Image of Trinity Church. An out-of-town landlord bought this historic building, and let it crumble until it was lost to an emergency demolition. The building shares an architect with land-mark buildings in NYC and DC.

State Hospitals

When I was a literacy teacher in a GED program, I became interested in the architectural style of psychiatric hospitals popularized by Thomas Story Kirkbride. My interest in Kirkbride hospitals wedded my architectural and photographic interests to my literary and academic interests. I would eventually write my masters thesis about the Kirkbride hospitals. When I first floated the idea to my graduate adviser, I was pretty sure there was no way the school and department would let me take my degree with a paper written about Foucault’s theories, as they relate to an architectural style of state mental hospitals. I got proven wrong on that point. Here are some images so far of sites (and former sites) of the state hospitals my academic research focused on.

Out-building, former site of the North Hampton, Mass Kirkbride

Driveway, at Hudson River Psychiatric Center, Poughkeepsie, NY

While I was a teacher in a GED program, I developed a casual interest in the psychiatric reform movement of the latter half of the 19th-century. Since most of my academic research focused around the 19th-century, it was pretty natural to let a personal interest coalesce with an academic one. So, I wrote my thesis about Kirkbride hospitals, and the “Moral Treatment” movement.

Hudson River State Hospital (formerly Hudson River Lunatic Asylum, Poughkeepsie, NY), Kodak digital camera

Hudson River State Hospital, Kirkbride. Film photography, Olympus OM-1


Ruined barn, Bethlehem, NY. Kodak digital camera.


Port of Albany, Kodak digital camera

(more to come)

About Eleven Images

The purpose behind this blog is to share, and promote my work as a visual artist. I have been a painter and sculptor, a photographer and have worked in mixed media. I studied studio painting briefly at Skidmore College, right out of high school.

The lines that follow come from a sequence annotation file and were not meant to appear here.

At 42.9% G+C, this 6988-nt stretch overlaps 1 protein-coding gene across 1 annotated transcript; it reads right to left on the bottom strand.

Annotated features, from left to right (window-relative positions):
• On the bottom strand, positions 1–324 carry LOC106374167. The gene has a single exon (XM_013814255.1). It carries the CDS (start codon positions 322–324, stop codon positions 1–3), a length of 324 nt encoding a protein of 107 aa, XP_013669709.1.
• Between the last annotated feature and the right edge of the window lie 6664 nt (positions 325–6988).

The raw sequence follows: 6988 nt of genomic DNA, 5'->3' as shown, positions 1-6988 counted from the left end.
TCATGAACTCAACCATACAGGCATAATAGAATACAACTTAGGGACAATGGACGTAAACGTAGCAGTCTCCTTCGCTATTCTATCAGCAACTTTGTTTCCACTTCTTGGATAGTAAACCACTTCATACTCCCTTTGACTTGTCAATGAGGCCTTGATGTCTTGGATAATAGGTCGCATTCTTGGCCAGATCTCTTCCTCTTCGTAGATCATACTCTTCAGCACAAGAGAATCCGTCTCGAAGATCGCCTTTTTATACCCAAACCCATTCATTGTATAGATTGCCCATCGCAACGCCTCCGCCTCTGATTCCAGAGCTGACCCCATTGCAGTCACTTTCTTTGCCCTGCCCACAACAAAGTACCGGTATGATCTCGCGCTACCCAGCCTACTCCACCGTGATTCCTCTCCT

My work is influenced heavily by the abstract expressionists in the U.S. in the thirties through the nineteen-fifties.

As a photographer, I use both digital and film cameras to take my pictures. Recently, I have become interested in using simple software tools to manipulate digital media.

still life

About the artist: Robert B. Eaton (Rahb Eleven) in native New Yorker who grew up in rural Saratoga County, and has been a long-time resident of New York’s capital, Albany. He works as a free-lance writer and has performed regionally in the industrial/electronic scene as both a DJ and musician. He has also appeared and assisted with stage performance and appeared in film as an actor.

Abstract Image, digital camera, edited in iPhoto

My Lost Children

Many, many of my works of art were damaged or lost over the years. In this post, when I am able to recover an image of a piece of art I created that was lost or destroyed, I will post it here.

Oil on Canvas, met a bad end.

A lot of my work has been lost or destroyed, or simply left and neglected. This particular work is significant, because it was destroyed so dramatically. I managed to anger a past partner to a degree she attacked it with a kitchen knife while it was still drying on the easel. C’est la vie.

Abstract sculpture

If you look between the candelabra, and the edge of the dresser, there’s a white abstract sculpture made out of pottery that didn’t survive being fired (to the far right, it looks like a skeletal hand). The piece is clay, and some kind of glue. I made it in an independent study art class. It’s a “found object” sculpture. By the time I moved out of my parent’s house, it was broken and battered in so many places I threw it out, rather than take it with me.  The image was taken on a Pentax 35mm SLR that was the camera I used when I took photography in high school